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What would a company do if it realized that by changing the way information technology and business process outsourcing delivers services, it could contribute returns greater than the stock price growth?
Over the past three decades the role of the CIO and IT department has matured from a non-valued, added cost incidental that supports company operations to having a partnership relationship with the core business. Even the finance and accounting functions have been transforming to a similar model. However, these functions are generally the first to see staff cuts when companies begin to experience financial challenges.
The outcome of immediate cost cuts without a plan are typically:
This approach lacks cost-cutting measures necessary for competitiveness and investment in technology updates. Additional barriers exist for global organizations where budget management responsibility resides at the central corporate office but authority, allegiance and delivery occur at the business unit or geographic region.
Normally, internal delivery organizations have less stringent service levels than outside providers, therefore, motivation to improve processes lags behind and individual incentive is based solely on overall company performance, an area addressed only in the short term. By keeping some functions in-house, rather than outsourcing them, achieving economies in mergers and acquisitions becomes difficult because individuals do not have experience determining best-of-breed applications. Even reducing staff becomes more challenging in an economic downturn.
With outsourcing, there are misconceptions that internal organizations not owning the entire process are losing company and industry knowledge as well as the hand-holding that would be expected during changes in business and applications projects. This is not the case since the company maintains control over provider direction with an effective vendor management organization and strong project management office.
Companies embracing continuous improvement identify opportunities for competitive reasons and avoid the pitfalls of reactionary management.
The Hidden Gem
There lies the hidden gem of using an outside provider or setting up a shared service operation. By planning and implementing these viable alternatives, companies experience internal rate of returns upward to 90-100% over a five-year period while decreasing departmental costs 35% annually. This exceeds almost every return on investment that an organization can pursue, though it is often overlooked until trouble is lurking.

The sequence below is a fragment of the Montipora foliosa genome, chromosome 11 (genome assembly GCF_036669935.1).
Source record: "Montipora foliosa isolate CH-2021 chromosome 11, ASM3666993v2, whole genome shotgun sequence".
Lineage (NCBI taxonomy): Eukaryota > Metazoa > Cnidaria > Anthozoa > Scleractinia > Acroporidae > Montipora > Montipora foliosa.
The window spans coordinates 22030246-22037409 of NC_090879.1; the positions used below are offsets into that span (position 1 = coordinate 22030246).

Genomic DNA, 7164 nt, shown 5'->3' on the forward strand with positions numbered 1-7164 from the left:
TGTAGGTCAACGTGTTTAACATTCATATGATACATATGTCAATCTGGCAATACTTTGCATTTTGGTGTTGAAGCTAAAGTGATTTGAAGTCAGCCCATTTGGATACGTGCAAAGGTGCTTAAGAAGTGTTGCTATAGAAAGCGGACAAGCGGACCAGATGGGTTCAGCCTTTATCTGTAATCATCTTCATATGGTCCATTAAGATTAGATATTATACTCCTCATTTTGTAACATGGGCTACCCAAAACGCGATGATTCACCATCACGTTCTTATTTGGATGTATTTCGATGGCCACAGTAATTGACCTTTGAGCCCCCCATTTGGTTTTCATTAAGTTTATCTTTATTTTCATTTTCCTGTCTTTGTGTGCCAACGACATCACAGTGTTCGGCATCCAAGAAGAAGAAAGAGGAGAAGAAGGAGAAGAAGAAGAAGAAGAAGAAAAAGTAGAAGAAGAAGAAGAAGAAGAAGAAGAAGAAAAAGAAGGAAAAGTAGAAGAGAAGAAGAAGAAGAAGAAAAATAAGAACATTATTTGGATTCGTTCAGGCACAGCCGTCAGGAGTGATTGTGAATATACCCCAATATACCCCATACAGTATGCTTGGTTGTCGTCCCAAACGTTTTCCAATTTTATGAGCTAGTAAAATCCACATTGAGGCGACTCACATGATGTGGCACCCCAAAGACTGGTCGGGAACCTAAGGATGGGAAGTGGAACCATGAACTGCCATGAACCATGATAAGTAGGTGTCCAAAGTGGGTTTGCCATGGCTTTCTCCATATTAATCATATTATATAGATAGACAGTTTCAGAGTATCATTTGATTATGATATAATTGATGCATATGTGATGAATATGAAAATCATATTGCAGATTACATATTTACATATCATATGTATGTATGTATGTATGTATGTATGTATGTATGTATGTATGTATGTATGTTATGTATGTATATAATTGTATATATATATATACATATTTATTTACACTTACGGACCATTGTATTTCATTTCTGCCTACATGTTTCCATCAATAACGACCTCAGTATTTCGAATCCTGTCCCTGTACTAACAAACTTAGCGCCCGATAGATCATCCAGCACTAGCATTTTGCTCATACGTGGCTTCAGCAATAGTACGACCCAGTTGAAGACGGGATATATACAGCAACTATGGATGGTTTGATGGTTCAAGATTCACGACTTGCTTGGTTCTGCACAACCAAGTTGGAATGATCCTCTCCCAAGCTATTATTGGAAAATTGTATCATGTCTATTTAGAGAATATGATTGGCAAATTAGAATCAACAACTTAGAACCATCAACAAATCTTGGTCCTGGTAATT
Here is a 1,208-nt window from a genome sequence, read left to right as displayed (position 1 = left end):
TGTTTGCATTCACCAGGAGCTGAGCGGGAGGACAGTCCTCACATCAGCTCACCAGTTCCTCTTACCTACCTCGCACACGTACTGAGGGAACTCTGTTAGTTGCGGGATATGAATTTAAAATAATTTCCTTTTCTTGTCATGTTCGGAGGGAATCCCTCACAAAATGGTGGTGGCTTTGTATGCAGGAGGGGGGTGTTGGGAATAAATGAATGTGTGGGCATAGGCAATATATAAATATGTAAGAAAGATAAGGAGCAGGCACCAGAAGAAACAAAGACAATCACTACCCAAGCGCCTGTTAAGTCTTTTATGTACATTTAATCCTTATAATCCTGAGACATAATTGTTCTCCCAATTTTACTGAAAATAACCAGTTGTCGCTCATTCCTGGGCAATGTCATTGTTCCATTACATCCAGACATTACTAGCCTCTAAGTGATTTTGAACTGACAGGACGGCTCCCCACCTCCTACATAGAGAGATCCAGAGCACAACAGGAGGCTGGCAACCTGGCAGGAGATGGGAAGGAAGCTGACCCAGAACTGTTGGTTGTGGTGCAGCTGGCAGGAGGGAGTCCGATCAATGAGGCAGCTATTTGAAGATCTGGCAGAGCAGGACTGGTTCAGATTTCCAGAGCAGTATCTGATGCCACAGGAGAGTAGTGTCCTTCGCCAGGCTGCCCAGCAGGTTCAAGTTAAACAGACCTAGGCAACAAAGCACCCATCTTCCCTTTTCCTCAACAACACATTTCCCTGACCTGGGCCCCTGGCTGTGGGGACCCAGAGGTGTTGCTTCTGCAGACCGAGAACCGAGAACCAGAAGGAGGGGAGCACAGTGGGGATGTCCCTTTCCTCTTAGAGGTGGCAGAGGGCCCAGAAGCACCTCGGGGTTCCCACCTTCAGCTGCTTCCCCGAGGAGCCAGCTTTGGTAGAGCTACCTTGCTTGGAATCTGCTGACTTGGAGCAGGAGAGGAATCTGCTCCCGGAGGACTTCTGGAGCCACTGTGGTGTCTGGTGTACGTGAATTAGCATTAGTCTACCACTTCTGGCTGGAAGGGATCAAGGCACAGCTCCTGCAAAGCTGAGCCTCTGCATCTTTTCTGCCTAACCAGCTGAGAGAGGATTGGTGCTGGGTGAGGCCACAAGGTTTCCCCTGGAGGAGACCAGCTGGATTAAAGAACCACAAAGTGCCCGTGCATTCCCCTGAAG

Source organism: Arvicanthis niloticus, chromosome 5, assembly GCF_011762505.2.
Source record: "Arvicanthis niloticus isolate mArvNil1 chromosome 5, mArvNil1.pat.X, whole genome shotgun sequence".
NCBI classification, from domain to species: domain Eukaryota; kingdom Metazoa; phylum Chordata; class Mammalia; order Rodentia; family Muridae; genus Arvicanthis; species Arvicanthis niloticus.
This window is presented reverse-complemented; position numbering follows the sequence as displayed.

The advantages include:
In addition, by working with outside providers in an outsourcing arrangement, they are positioned to assist the client in remaining cashflow and/or budget neutral in the first year, minimizing tax impacts of delivering services to localities and creating billing mechanisms to invoice the beneficial user of services. The outsourcer can identify the low-cost geographic delivery locations while the client still maintains decision control where its organization may be impacted due to cultural differences or service level delivery.
CFO and CIO functions are constantly stretched to deliver the same level of service as companies expand and contract their core business. Central support’s elasticity with continual ability to deliver internal services at a high level is essential to growing company business and shareholder value.
“Reduction in force” sends a message to the market that a company is experiencing challenges within that are typically bad news. Outsourcing or setting up a shared service environment for IT and/or F&A provides a different message to the financial community, and achieves cost savings results.
The reality is the return actually exceeds most investments and product decisions made by a company at a reduced risk with limited capital investment and positions a company to rebound quicker when opportunity presents itself.